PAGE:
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Burns’ monochromatic photography—evoking Ansel Adams—was on display at the Bush Library alongside paintings by Albert Bierstadt, Thomas Moran, and other painters of the natural world. Enriching the exhibit was the presence of Mark Burns…

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…and Ken Burns, whom the students had the opportunity to interact with on the tour of the exhibit.

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Campbell, combining politics and the environment, asked Ken Burns whether he had noticed global warming affecting the national parks. “Absolutely,” noted Burns, who went on to observe that it was possible that in a couple of decades, visitors to Montana might come across a sign that says, “the site of the former Waterton-Glacier International Peace Park.”

On this ominous note, the students walked the short distance from the Bush Presidential Museum to the Bush School of Government and Public Service, where they learned about careers—with an emphasis on those that might allow them to influence public policy for the better.

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Staff were welcoming, reinforcing the strong relationship that the Bush School has with SHSU. Indeed, the Bush School’s Master’s Program at Texas A&M has more undergraduates from SHSU than any other national university with the exception of TAMU. Some of those former SHSU students are now in the workplace, holding down careers in the state legislature, in management positions for city governments, and even as administrators at SHSU.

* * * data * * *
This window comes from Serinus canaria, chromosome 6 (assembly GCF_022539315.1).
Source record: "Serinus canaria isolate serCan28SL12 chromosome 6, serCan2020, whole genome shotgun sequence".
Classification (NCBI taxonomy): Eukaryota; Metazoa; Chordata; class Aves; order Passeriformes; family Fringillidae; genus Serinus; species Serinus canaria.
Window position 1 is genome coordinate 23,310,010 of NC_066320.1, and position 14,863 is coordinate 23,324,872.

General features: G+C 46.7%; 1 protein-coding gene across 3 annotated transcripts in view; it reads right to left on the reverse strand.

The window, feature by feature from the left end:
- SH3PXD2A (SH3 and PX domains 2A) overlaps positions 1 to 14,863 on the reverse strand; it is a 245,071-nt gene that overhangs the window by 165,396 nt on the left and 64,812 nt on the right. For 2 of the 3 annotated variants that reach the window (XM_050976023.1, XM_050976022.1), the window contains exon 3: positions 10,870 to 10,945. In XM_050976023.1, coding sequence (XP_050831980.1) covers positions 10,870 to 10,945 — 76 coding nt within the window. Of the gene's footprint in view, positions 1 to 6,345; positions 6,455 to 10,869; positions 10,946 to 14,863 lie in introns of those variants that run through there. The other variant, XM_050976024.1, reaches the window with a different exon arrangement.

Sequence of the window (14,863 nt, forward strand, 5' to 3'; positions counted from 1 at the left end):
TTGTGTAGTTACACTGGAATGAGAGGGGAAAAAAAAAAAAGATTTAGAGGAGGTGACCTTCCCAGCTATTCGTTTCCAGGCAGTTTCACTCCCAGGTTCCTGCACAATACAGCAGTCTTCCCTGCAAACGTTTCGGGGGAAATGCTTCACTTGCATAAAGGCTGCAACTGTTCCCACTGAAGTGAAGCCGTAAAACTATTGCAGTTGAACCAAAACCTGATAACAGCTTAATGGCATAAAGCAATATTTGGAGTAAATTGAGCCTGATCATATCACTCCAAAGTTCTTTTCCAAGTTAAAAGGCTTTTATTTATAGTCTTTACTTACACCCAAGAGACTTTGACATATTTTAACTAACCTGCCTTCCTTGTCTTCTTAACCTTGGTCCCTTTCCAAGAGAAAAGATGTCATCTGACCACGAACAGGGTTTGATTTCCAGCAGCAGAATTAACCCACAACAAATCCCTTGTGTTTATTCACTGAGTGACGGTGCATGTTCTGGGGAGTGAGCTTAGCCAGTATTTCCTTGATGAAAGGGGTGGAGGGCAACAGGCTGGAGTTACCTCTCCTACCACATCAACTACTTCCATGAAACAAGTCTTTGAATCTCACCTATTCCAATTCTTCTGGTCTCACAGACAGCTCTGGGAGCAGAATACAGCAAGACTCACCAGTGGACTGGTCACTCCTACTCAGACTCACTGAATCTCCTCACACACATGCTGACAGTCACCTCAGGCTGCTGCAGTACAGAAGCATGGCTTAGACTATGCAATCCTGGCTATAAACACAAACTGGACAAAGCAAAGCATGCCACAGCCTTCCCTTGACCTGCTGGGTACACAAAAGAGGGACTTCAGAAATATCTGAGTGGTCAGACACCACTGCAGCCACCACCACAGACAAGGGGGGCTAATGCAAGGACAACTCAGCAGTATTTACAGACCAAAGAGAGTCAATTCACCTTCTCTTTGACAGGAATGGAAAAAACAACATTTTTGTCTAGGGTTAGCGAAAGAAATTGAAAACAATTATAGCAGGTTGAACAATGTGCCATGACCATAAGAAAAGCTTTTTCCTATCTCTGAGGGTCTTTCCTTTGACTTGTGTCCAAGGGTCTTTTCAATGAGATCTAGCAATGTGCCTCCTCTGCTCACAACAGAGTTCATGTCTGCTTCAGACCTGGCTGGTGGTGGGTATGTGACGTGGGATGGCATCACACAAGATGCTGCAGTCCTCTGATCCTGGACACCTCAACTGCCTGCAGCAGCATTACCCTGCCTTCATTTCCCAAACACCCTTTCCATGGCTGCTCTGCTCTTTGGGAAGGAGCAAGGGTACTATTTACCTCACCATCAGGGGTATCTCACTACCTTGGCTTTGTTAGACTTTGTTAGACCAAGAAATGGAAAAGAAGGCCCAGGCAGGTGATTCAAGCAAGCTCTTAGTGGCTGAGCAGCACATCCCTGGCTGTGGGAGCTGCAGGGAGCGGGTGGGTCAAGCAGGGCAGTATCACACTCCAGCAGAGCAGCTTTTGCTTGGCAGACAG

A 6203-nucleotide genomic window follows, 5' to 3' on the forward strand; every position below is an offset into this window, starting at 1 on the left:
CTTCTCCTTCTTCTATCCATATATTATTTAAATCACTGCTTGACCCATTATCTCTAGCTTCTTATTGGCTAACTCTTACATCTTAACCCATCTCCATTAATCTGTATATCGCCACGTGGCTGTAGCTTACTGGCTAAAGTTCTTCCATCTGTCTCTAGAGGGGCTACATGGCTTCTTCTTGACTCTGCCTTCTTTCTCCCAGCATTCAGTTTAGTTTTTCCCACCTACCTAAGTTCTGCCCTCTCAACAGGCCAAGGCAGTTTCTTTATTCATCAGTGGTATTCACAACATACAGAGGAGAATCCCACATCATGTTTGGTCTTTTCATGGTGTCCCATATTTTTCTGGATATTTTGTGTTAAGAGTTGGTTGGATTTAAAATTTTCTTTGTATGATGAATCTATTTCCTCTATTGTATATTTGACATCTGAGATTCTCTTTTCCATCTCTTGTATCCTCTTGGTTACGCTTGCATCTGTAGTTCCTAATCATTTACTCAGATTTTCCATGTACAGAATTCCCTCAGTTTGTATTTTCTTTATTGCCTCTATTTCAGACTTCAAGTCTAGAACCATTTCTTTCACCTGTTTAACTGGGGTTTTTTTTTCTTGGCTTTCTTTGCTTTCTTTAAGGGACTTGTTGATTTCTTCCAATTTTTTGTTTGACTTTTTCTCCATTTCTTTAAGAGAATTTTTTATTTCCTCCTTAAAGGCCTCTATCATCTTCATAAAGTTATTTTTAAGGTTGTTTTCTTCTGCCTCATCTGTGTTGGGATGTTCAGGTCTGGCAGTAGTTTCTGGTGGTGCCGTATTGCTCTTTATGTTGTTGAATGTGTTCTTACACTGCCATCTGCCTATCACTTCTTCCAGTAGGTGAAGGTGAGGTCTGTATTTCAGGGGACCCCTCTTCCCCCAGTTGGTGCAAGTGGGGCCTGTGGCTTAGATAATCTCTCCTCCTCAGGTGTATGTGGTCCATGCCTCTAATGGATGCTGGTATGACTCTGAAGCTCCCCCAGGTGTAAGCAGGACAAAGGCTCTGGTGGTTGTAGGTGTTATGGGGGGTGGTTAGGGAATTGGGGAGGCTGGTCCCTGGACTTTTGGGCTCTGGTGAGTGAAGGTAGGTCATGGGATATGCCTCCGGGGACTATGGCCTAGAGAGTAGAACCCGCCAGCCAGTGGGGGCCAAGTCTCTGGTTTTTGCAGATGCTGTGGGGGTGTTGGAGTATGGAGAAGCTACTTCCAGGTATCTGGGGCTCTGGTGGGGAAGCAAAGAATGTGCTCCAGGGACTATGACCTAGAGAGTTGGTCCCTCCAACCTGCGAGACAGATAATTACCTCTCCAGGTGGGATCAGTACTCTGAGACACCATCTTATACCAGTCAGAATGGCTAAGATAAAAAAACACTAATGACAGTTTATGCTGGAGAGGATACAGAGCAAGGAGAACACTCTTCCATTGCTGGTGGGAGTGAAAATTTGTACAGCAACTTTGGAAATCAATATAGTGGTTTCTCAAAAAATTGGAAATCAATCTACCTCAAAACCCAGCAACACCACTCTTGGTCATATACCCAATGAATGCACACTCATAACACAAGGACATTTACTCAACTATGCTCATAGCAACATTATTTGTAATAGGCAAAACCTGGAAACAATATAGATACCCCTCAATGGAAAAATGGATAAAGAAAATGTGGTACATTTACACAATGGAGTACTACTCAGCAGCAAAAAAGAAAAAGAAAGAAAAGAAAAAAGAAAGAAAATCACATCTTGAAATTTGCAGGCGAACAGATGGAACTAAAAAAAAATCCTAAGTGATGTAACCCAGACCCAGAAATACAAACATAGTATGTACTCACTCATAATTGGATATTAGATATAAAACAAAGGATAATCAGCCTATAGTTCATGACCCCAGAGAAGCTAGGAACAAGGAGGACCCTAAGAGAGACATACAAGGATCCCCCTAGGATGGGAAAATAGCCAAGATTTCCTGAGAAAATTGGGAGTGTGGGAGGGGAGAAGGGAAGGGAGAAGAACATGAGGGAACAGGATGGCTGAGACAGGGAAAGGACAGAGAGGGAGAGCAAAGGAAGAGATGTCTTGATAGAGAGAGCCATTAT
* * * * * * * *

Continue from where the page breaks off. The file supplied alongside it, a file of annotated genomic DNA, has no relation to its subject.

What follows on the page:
It was a lot to take in at the end of the semester, and although only eight hours elapsed on the tour, the students vicariously experienced World War II, the fall of the Berlin Wall, the Persian Gulf War, and the development of the national park system. And, as future public servants, they may also make history—as advisors, legislators, park rangers, or even presidents.

 

Author: mikeyawn

Mike Yawn teaches at Sam Houston State University. In the past few years, he has taught courses on Politics & Film, Public Policy, the Presidency, Media & Politics, Congress, Statistics, Research & Writing, Field Research, and Public Opinion. He has published academic papers in the Journal of Politics, Political Behavior, Social Security Quarterly, Film & History, American Politics Review, and contributed a chapter to the textbook Politics and Film. He also contributes columns, news analysis, and news stories to news stories, having contributed more than 50 pieces in the past year. Yawn is also active in his local community, serving on the board of directors of the local YMCA and Friends of the Wynne. Previously, he served on the Huntsville's Promise and Stan Musial World Series Boards of Directors. In 2007-2008, Yawn was one of eight scholars across the nation named as a Carnegie Civic Engagement Scholar by the Carnegie Foundation.